Jul 11, 2023 - Health

White House maps plan to reduce "zombie drug" overdose deaths

Illustration of crosshairs targeting a syringe

Illustration: Annelise Capossela/Axios

The Biden administration on Tuesday released a national plan targeting the spread of xylazine, an animal tranquilizer that's increasingly laced with fentanyl and is rapidly spreading through the illegal drug trade.

Why it matters: Overdose death rates involving xylazine have skyrocketed in the past five years, but a federal strategy to fight the emerging drug threat hasn’t existed until now, leaving the response largely to a patchwork of local efforts.

The big picture: The White House is giving itself two years to drop the number of poisoning deaths caused by xylazine by 15% in at least three of the four U.S. census regions, per the 15-page plan.

  • Succeeding in this goal would remove xylazine from being deemed an emerging drug threat, a designation the Biden administration gave for the first time in April.
  • The sedative, also known as "tranq" or "zombie drug," resists common overdose reversal treatments like naloxone and causes skin-rotting wounds.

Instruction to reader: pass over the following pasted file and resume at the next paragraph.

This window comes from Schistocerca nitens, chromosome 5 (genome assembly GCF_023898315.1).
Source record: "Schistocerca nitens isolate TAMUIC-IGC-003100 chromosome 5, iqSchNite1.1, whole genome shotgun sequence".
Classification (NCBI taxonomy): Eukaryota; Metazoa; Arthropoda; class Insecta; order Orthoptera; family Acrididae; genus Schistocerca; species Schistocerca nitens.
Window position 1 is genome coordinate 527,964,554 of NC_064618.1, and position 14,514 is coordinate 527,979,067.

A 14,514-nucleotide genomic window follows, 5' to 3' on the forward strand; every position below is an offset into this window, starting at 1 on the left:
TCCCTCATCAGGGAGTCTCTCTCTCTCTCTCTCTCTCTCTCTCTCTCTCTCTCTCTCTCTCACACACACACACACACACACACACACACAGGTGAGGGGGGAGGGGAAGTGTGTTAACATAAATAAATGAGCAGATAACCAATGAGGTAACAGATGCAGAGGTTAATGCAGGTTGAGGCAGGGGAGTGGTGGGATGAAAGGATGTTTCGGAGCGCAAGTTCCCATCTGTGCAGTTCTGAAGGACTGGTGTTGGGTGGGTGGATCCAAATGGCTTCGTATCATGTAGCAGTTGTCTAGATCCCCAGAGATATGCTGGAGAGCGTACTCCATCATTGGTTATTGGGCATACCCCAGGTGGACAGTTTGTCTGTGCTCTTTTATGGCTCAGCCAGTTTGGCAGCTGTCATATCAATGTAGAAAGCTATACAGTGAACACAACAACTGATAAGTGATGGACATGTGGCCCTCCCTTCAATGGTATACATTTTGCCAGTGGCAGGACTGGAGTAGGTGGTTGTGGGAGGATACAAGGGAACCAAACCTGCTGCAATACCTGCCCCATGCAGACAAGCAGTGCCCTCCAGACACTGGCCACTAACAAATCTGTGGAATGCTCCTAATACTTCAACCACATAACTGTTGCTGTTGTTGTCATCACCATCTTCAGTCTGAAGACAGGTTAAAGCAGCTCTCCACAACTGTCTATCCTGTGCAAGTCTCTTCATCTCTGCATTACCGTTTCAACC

The strategy focuses on testing, data, treatment, supply, scheduling xylazine as a controlled substance, and research.

  • The White House wants to create a clinical algorithm to predict whether a patient has used xylazine, which could require FDA marketing authorization.
  • That would be in addition to establishing treatment protocols.
  • The administration also wants to conduct human research on potential xylazine antidotes and develop a diagnostic code specific to xylazine to better identify overdose deaths in data.
  • It also plans to create and validate xylazine rapid tests.

Between the lines: Senior administration officials acknowledged that they'll be pulling from current resources to provide support for the strategy as they await congressional action on President Biden's $46.1 billion request for national drug control programs.

  • And it's unclear how drug paraphernalia laws might limit widespread use of xylazine test strips.
  • While more state legislatures have begun decriminalizing fentanyl test strips, similar paper strips for xylazine remain illegal under most current laws.
  • Scheduling drugs as controlled substances has not been popular in the past among advocacy organizations, who say evidence doesn't back up the idea that banning drugs reduces overdose rates.

What we're watching: The response plan is teeing up the next steps required of the federal government once it declares a drug an emerging threat.

  • In about two months, federal agencies will submit a report to the White House about how they plan to execute the strategy.
  • By February 2024, the White House will release another report on the response plan.

The bottom line: "As a physician, I’ve never seen wounds this bad at this scale," said White House drug control policy chief Rahul Gupta. "What I want everyone to understand is this: if we thought fentanyl was dangerous, fentanyl combined with xylazine is even deadlier."

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